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Journal of Nutrition and Metabolism
Volume 2017 (2017), Article ID 7307618, 11 pages
https://doi.org/10.1155/2017/7307618
Research Article

Prevalence of Sarcopenic Obesity in Adults with Class II/III Obesity Using Different Diagnostic Criteria

1Department of Agriculture, Food and Nutritional Science, University of Alberta, Edmonton, AB, Canada
2Department of Medicine, University of Alberta, Edmonton, AB, Canada
3Department of Occupational Therapy, University of Alberta, Edmonton, AB, Canada
4Human Nutrition Research Centre, Institute of Cellular Medicine, Newcastle University, Newcastle on Tyne, UK
5Department of Medicine, University of Alberta, Alberta Diabetes Institute, Edmonton, AB, Canada

Correspondence should be addressed to Carla M. Prado

Received 26 July 2016; Accepted 12 February 2017; Published 22 March 2017

Academic Editor: Pedro Moreira

Copyright © 2017 Carlene A. Johnson Stoklossa et al. This is an open access article distributed under the Creative Commons Attribution License, which permits unrestricted use, distribution, and reproduction in any medium, provided the original work is properly cited.

Abstract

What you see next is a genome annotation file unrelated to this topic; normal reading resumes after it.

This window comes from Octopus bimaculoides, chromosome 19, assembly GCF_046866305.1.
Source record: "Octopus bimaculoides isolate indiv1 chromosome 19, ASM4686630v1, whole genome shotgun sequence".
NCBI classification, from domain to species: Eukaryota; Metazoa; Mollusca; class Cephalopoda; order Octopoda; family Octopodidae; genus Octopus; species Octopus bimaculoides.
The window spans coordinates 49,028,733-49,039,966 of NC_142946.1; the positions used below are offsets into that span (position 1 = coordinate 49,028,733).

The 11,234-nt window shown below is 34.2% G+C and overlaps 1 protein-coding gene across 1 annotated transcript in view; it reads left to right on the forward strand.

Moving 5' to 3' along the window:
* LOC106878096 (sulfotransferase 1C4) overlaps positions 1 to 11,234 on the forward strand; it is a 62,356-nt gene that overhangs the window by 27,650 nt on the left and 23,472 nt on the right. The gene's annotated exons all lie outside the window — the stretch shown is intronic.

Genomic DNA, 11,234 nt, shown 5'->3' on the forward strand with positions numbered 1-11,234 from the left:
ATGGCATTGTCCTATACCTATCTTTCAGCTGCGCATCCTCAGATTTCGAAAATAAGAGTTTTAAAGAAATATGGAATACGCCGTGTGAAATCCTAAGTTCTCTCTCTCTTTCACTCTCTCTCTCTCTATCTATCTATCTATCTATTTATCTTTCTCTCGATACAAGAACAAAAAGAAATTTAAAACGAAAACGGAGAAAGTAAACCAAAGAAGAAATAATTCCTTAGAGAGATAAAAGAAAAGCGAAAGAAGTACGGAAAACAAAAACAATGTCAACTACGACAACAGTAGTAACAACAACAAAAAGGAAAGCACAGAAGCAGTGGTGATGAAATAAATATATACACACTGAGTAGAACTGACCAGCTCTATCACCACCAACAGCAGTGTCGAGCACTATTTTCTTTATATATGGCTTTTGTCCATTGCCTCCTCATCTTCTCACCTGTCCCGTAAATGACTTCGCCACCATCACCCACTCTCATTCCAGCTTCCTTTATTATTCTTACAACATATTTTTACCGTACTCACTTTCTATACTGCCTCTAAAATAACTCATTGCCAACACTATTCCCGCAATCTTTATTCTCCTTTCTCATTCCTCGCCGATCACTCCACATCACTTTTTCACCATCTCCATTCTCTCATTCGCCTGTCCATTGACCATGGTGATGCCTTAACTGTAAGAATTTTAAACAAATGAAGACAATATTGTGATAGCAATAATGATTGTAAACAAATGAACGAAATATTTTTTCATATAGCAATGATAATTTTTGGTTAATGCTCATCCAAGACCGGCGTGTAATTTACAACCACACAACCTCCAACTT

Background/Objective. Sarcopenic obesity (SO) is a hidden condition of reduced lean soft tissue (LST) in context of excess adiposity. SO is most commonly reported in older adults and both its risk and prevalence increase with age. A variety of body composition indices and cut points have been used to define this condition, leading to conflicting prevalence and risk prediction. Here, we investigate variability in the prevalence of SO in an adult sample of individuals with class II/III obesity (BMI ≥ 35 kg/m2) using different diagnostic criteria. Methods. SO definitions were identified from a literature review of studies using dual-energy X-ray absorptiometry (DXA) to assess LST. Demographics, anthropometrics, and body composition (by DXA) were measured in , 86% female (46.9 ± 11.1 years). Results. LST was extremely variable in individuals, even with similar body sizes, and observed across the age spectrum. The prevalence of SO ranged from 0 to 84.5% in females and 0 to 100% in males, depending upon the definition applied, with higher prevalence among definitions accounting for measures of body size or fat mass. Conclusion. SO is present, yet variable, in adults with class II/III obesity. Accounting for body mass or fat mass may identify a higher number of individuals with SO, although risk prediction remains to be studied.